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In Python, how can I print the current call stack from within a method (for debugging purposes).

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4 Answers 4

up vote 92 down vote accepted

Here's an example of getting the stack via the traceback module, and printing it:

import traceback

def f():
    g()

def g():
    for line in traceback.format_stack():
        print line.strip()

f()

# Prints:
# File "so-stack.py", line 10, in <module>
#     f()
# File "so-stack.py", line 4, in f
#     g()
# File "so-stack.py", line 7, in g
#     for line in traceback.format_stack():

If you really only want to print the stack to stderr, you can use:

traceback.print_stack()

Or to print to stdout (useful if want to keep redirected output together), use:

traceback.print_stack(file=sys.stdout)

But getting it via traceback.format_stack() lets you do whatever you like with it.

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3  
As a string: stack_str = ''.join(traceback.format_stack()) –  scottmrogowski Jan 30 at 0:27

I like to have just the function calls saved into a global string call_stack

import traceback

call_stack = ''

def save_call_stack():
    global call_stack
    call_stack = ''
    s=traceback.format_stack()
    for i in range(len(s)-1):
        l = s[i]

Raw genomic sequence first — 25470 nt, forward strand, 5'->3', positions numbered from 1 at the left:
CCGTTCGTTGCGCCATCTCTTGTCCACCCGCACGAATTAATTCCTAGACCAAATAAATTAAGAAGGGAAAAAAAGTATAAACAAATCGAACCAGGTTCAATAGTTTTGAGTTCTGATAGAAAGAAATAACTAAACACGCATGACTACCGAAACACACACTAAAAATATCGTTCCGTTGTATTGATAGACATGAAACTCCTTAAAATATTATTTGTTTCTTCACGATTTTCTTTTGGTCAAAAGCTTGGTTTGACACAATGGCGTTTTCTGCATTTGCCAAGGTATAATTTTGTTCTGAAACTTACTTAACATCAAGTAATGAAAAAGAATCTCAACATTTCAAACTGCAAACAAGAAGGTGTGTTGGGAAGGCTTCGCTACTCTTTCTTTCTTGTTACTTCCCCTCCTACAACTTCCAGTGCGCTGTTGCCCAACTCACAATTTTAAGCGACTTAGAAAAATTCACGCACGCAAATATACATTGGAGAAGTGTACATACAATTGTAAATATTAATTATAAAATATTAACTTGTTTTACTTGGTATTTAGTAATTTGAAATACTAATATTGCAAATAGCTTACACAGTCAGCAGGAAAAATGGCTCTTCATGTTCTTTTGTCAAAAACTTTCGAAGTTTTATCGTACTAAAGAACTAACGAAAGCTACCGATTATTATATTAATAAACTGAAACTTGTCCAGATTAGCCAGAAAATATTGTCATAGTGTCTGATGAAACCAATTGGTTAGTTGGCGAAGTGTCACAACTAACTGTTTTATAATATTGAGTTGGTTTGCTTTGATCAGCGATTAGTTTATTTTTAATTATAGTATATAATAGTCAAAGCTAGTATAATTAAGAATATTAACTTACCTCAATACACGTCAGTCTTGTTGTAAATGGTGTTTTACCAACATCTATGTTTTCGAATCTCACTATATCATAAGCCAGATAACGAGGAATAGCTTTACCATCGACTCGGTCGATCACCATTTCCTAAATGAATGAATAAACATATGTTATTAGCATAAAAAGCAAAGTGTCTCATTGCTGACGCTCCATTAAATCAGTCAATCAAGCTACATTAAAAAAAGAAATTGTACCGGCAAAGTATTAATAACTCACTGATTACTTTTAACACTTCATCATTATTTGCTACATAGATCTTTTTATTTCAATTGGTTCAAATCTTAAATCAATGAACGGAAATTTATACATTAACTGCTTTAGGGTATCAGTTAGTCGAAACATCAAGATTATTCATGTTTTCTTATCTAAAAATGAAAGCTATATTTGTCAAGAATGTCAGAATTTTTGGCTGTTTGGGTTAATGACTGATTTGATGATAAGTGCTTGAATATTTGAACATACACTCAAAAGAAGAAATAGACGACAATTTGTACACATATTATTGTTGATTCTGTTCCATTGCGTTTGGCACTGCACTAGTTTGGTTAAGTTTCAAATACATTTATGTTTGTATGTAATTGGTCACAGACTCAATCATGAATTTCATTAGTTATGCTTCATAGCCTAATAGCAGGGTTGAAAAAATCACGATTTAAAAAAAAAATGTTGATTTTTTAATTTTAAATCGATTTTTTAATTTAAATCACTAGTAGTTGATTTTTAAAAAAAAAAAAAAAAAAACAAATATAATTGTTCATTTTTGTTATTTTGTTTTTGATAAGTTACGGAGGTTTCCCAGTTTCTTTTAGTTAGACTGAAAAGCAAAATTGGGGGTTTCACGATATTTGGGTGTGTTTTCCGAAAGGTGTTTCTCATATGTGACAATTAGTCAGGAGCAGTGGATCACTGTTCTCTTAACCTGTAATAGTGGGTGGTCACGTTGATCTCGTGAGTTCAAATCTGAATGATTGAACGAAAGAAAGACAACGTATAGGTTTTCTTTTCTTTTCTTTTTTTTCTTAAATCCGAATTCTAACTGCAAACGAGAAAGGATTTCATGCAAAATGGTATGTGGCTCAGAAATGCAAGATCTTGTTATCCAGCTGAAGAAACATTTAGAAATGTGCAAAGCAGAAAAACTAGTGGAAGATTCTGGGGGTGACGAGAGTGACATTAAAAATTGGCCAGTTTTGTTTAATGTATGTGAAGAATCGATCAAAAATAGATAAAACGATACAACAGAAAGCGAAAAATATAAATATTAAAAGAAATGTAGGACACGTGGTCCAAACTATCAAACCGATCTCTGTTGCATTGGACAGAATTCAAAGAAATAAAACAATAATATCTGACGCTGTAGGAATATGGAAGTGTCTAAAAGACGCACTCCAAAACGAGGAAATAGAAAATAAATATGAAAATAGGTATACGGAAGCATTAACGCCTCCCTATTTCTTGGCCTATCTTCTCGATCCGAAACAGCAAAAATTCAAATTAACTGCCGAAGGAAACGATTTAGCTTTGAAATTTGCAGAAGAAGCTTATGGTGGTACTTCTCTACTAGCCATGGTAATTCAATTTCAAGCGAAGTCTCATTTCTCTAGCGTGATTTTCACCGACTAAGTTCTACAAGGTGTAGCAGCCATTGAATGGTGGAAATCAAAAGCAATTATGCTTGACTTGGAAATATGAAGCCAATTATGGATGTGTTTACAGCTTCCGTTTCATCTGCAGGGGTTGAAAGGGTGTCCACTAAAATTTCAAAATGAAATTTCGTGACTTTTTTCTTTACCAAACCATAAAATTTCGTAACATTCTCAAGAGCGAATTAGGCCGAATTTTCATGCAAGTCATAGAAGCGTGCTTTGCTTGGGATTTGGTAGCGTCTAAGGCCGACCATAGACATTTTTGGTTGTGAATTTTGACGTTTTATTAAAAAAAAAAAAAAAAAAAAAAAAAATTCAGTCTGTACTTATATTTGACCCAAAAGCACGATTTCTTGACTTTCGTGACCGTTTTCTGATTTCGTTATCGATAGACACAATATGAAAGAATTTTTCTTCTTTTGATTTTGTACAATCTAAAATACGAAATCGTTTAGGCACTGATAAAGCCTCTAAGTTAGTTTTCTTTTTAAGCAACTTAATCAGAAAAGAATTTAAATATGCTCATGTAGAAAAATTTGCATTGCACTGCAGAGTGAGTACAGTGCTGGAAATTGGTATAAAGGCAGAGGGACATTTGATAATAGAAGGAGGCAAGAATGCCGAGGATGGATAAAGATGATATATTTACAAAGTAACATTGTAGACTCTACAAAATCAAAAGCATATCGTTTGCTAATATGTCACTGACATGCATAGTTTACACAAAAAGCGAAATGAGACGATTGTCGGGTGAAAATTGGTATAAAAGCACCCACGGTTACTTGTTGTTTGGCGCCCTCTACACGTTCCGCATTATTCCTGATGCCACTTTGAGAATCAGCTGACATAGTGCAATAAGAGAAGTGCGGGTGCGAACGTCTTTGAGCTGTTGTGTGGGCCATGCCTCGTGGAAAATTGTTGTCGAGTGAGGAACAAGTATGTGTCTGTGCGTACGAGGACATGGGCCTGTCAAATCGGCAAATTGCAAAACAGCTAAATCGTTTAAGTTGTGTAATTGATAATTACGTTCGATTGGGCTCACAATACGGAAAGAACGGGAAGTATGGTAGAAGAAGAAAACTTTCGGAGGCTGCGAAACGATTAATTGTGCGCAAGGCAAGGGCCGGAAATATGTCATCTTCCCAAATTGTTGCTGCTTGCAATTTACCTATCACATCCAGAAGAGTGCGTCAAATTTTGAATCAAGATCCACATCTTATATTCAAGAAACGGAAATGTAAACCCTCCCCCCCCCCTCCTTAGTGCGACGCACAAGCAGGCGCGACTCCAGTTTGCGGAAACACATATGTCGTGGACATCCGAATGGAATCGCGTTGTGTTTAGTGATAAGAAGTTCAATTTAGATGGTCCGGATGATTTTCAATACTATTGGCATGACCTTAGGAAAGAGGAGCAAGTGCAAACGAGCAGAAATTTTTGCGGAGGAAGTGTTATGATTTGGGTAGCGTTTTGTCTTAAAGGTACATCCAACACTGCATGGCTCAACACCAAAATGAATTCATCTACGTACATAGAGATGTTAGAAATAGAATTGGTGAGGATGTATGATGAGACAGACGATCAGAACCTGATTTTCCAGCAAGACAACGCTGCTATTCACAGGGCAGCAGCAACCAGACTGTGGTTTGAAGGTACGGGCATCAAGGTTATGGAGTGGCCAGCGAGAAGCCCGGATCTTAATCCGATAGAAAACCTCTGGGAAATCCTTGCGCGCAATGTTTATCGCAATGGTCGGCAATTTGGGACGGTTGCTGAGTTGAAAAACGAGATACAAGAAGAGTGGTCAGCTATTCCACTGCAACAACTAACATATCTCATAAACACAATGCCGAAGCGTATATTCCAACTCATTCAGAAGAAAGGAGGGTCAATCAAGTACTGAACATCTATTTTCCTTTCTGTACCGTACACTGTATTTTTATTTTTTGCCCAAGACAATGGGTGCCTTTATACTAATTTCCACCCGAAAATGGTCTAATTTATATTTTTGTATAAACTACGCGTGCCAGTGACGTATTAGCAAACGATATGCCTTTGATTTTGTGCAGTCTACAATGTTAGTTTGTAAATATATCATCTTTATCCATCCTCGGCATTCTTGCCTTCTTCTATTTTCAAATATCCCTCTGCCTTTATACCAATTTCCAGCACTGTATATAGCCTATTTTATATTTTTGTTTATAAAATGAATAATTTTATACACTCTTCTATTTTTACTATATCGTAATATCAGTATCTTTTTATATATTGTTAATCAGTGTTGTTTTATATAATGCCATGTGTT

call_stack += l[l.find('\n')+1:-1]
    call_stack = call_stack.strip()
    # cut to 253 characters (optional)
    if len(call_stack)>250:
        call_stack = '...' + call_stack[-250:]
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inspect.stack() returns the current stack rather than the exception traceback:

import inspect
print inspect.stack()

See https://gist.github.com/FredLoney/5454553 for a log_stack utility function.

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import traceback
traceback.print_stack()
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4  
Actually, I like traceback.print_exc() which gives you almost the same thing you would have gotten without the except statement (and is also less coding than the accepted answer). –  martineau Nov 4 '10 at 19:23
8  
traceback.print_exc() prints the stack trace for any exception that you might be handling - but this does not solve the original question, which is how to print the current stack ("where you are now" as opposed to "where your code was when the last exception went off, if any".) –  Tom Swirly Feb 27 '13 at 22:42

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